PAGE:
We think of all the functions that our system needs — the features basically — and we make a module out of it. That's the wrong way to do it. We should think about the volatility, what might change over time. "Righting Software" — the book — gives a useful mnemonic or a useful mental tool question to ask yourself to figure out what the volatility is.

Because it is actually really hard to spot the volatility. The idea is you ask yourself, will users change over the time? The same user, will they want different things? You might say, "Well, the user might want to log in using an email address today but in next year they are going to want to have a Google sign-in," or GitHub sign-in or some single sign-on provider that they want to use.

That's the first question. Does the single user change over time? It's like in a house, does the single user, an occupant of the house, the owner of the house...I live in this house. Will I change the use of a room over time? How would I expect to change that?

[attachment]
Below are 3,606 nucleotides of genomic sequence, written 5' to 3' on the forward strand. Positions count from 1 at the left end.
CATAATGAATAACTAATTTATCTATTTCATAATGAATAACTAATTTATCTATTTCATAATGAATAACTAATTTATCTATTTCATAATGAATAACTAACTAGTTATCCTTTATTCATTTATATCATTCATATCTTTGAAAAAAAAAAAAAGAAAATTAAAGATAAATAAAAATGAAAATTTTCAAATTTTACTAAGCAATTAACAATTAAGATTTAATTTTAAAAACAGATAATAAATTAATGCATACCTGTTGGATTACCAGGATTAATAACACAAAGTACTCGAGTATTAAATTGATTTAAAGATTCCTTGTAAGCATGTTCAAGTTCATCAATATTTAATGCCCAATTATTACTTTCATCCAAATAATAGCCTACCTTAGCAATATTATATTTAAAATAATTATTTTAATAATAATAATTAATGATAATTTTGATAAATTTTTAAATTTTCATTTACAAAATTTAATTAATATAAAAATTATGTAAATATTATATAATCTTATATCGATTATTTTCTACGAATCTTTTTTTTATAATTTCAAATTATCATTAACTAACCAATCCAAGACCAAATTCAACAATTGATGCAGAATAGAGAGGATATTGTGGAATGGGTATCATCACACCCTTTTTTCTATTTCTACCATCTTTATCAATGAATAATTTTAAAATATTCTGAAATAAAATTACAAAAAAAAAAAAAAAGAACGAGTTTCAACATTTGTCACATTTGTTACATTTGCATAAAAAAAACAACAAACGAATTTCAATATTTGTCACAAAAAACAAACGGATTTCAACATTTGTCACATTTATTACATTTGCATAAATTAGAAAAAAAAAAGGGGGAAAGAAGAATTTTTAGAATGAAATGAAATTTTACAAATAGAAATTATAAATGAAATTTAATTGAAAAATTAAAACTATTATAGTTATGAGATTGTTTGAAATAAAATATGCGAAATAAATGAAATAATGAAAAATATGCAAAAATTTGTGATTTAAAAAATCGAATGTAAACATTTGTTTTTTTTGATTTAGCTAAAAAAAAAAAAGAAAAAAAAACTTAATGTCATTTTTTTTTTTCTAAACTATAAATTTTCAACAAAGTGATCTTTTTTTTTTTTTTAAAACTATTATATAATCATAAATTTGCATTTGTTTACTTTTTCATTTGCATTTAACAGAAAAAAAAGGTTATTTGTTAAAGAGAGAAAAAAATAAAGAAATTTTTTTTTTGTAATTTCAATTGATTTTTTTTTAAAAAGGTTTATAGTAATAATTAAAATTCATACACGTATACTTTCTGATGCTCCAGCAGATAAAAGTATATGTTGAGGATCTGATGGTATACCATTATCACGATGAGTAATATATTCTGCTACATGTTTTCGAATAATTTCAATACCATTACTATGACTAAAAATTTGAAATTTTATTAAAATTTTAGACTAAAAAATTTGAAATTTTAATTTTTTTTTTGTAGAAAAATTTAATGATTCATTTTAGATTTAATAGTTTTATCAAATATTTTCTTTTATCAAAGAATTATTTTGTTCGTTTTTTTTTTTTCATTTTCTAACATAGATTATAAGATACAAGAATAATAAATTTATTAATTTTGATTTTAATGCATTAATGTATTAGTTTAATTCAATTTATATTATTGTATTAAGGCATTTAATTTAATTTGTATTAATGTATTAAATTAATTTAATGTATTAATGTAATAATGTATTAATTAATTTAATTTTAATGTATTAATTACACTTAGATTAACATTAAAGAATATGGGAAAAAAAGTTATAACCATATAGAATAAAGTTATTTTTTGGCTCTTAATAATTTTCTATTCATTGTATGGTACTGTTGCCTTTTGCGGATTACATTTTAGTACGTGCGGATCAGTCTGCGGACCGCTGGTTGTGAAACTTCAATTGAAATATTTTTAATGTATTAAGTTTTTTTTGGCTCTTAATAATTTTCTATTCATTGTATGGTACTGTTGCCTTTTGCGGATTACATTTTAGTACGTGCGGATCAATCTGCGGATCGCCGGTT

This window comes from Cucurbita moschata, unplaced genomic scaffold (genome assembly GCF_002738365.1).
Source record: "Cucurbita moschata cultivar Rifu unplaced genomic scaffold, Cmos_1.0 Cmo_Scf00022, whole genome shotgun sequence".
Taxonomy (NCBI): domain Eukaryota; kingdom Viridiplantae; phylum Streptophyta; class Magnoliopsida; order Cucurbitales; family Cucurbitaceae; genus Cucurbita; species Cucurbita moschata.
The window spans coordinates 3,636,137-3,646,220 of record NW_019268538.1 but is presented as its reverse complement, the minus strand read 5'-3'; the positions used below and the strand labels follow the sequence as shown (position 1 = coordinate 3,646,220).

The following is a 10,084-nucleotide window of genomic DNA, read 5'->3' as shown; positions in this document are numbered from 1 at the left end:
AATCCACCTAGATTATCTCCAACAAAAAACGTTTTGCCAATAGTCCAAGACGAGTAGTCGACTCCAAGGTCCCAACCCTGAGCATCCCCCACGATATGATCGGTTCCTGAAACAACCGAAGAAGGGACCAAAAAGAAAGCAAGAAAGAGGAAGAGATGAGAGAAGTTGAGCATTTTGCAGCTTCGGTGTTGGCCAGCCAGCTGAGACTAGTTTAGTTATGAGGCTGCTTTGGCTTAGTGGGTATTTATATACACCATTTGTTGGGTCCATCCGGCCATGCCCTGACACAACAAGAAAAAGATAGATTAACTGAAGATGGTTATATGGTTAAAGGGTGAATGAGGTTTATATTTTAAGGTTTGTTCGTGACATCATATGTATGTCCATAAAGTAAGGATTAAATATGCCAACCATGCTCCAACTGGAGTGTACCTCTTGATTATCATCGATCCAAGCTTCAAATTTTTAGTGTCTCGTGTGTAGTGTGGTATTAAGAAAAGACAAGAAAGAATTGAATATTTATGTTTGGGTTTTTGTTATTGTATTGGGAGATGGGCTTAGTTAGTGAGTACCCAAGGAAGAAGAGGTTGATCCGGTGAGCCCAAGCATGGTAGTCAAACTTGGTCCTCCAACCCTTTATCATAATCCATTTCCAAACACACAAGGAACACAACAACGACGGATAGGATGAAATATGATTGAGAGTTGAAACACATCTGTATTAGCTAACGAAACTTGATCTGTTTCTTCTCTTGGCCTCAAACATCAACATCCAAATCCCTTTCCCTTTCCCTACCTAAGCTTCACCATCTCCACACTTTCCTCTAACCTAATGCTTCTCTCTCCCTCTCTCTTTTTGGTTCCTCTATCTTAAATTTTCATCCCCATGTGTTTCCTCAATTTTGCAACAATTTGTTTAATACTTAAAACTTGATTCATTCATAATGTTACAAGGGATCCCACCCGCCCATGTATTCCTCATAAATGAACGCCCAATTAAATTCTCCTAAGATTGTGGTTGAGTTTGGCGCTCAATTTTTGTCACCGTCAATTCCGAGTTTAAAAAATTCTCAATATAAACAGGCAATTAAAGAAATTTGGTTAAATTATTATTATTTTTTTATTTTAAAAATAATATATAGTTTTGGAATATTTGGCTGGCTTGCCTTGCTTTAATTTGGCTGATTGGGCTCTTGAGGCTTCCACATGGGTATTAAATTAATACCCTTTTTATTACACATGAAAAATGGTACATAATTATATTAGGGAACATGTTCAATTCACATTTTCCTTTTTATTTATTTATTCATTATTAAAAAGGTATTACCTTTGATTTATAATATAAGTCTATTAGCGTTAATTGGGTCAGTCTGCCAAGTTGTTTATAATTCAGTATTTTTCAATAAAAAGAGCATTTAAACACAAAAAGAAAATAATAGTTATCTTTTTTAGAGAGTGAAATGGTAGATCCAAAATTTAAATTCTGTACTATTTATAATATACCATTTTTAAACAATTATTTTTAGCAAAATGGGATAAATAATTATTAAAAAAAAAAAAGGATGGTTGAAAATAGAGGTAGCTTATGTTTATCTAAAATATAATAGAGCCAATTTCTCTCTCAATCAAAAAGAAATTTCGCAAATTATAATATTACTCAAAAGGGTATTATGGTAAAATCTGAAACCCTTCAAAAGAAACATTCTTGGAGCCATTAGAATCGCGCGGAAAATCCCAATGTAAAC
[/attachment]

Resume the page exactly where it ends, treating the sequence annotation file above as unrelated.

I would change the furniture, I would move the furniture around. I might have a different function for that room. I might turn my guest room into an office or I might have another kid and so, I want a second bedroom for the kid.

There are all sorts of different ways that a single user would want to change things and so you have to modularize around that.

The second question to ask is, would different users have different purposes? Not the same user over time but different users. You might say well we have admin users who need to log in this way and we have, let's say, three-tier users who log in this way, and paid users this way, and then enterprise customers log in a third or fourth way.

That kind of login, those decisions on how they log in, have to be modularized around. Because you are going to need different modules for each of those and some way of encapsulating that difference.

Those are just some basic examples. I feel like he nailed it. He just needs better examples that maybe correspond better to modern software and Righting Software — the book — righting with R-I-G-H-T-I-N-G. It really does a great job of explaining this paper, what is the proper way to decompose stuff into modules.

OK, thank you very much. My name is Eric Normand and thank you for listening. As always, rock on.